Monday, November 1, 2010

Casting a Narrow Net.

c. David Grim (taken 10/23/10)

I read something strange in Richard Price's book "Lush Life"- "A deer never travels more than a mile from where it was born and always walks in the path of its ancestors." Now, I have NO idea whether such a claim is true, and after a five-minute internet search I suspect that it is not. However it is a very fascinating claim nonetheless. Perhaps it's simply received wisdom among those that grew up hunting. Price grew up a middle-class Jewish kid in the Bronx, and stayed there for college, so if I had to guess I'd say that he wouldn't know for sure. But of course I could be mistaken.

I guess this contention makes some sense. After all, the wilderness in this nation is so denuded that there aren't many tracts of unspoiled land for deer to roam free in. Furthermore, what unspoiled areas remain are interrupted by roads. Animals often find their ends as moving targets for automobiles, so evolution could slowly be selecting for the wily deer that stick to the known paths. But I'm sure scientists would say that there is no way that natural selection can work so quickly. I'm as much a scientist as I am a hunter.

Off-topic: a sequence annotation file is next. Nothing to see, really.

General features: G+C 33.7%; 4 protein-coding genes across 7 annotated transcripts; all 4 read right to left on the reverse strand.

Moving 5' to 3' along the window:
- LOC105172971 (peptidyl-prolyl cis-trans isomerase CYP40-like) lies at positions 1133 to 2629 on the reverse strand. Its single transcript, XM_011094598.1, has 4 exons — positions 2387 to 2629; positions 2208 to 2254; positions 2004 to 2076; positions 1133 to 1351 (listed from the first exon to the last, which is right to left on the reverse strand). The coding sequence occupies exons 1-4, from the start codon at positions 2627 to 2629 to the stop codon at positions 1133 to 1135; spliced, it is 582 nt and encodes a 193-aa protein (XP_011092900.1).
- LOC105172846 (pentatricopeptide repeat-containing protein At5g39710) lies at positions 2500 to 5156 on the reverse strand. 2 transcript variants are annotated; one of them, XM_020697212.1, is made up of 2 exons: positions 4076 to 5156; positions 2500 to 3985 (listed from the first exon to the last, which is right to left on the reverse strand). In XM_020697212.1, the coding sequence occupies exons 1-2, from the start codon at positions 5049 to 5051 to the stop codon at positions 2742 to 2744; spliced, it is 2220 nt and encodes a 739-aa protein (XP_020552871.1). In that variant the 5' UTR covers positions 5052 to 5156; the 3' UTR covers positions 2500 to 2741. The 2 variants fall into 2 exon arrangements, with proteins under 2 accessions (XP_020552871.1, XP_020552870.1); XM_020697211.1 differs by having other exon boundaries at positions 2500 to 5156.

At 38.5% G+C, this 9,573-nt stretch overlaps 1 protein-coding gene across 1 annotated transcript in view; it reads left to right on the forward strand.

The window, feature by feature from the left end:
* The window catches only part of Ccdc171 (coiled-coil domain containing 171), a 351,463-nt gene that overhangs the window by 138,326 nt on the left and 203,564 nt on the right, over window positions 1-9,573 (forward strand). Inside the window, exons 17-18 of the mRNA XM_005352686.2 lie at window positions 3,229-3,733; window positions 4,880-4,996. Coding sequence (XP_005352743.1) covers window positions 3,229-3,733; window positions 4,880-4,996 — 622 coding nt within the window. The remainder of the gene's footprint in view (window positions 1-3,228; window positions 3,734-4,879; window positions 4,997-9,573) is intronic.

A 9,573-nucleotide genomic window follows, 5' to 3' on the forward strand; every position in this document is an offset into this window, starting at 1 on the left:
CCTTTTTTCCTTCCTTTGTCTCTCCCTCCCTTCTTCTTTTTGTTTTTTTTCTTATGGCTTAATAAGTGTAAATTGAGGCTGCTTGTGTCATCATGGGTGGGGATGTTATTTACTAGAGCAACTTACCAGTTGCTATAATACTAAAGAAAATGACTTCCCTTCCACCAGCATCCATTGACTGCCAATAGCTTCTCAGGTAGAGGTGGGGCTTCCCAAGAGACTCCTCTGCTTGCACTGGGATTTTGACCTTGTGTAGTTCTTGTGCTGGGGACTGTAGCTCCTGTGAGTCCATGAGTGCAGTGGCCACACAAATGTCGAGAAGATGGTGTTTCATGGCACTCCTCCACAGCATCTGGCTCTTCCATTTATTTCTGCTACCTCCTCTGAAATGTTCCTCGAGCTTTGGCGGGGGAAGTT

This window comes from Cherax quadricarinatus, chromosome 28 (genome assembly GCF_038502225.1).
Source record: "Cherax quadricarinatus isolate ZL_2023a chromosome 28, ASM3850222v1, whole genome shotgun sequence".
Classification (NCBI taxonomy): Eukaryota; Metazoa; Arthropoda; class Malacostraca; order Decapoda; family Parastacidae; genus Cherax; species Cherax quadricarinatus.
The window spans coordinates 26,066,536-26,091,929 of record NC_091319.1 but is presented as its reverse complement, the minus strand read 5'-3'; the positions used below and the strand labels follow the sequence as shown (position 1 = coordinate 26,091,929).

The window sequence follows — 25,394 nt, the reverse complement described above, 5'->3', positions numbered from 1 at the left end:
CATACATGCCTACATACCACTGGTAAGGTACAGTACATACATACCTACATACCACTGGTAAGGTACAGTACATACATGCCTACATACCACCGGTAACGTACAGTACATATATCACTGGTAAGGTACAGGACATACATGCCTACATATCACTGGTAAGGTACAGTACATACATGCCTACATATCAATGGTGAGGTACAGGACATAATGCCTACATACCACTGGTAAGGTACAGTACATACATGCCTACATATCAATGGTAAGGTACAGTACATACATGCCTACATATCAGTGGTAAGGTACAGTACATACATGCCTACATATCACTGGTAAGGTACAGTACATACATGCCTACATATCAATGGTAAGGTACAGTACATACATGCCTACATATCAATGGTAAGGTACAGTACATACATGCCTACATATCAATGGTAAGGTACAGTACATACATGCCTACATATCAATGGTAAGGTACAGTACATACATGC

Anyway, it's a poetic conceit nonetheless, regardless of its accuracy. We see deer as leaping freely and bounding through a world of wooded possibility. We generally don't view them as circumscribed by tradition. Nor do they emanate from our imaginations as symbols for attachment to place. The idea that there is something substantial to learn about their migration patterns is enticing. After all, they are the largest mammal to regularly choose to place themselves on the periphery of human activity.

Ultimately Price's claim serves simply as a contrast/comparison to human behavior. He employs it to comment on the phenomenon of urban criminals typically carrying out their misdeeds close to home base. Maybe the layperson would suggest engaging in unsavory acts far from one's domicile. I can't attest to the relative worth of such a suggestion, as I have generally managed to keep my nose clean. But in the end maybe we are simply animals, and there is something to be gained by examining the habits of those creatures closest (at least in proximity) to us. Folk storytellers have been doing so for centuries.

1 comment:

  1. we'll know it's messed up when no one cares when dead humans lie on the side of the highway. There's a good metaphoric comparison to ponder.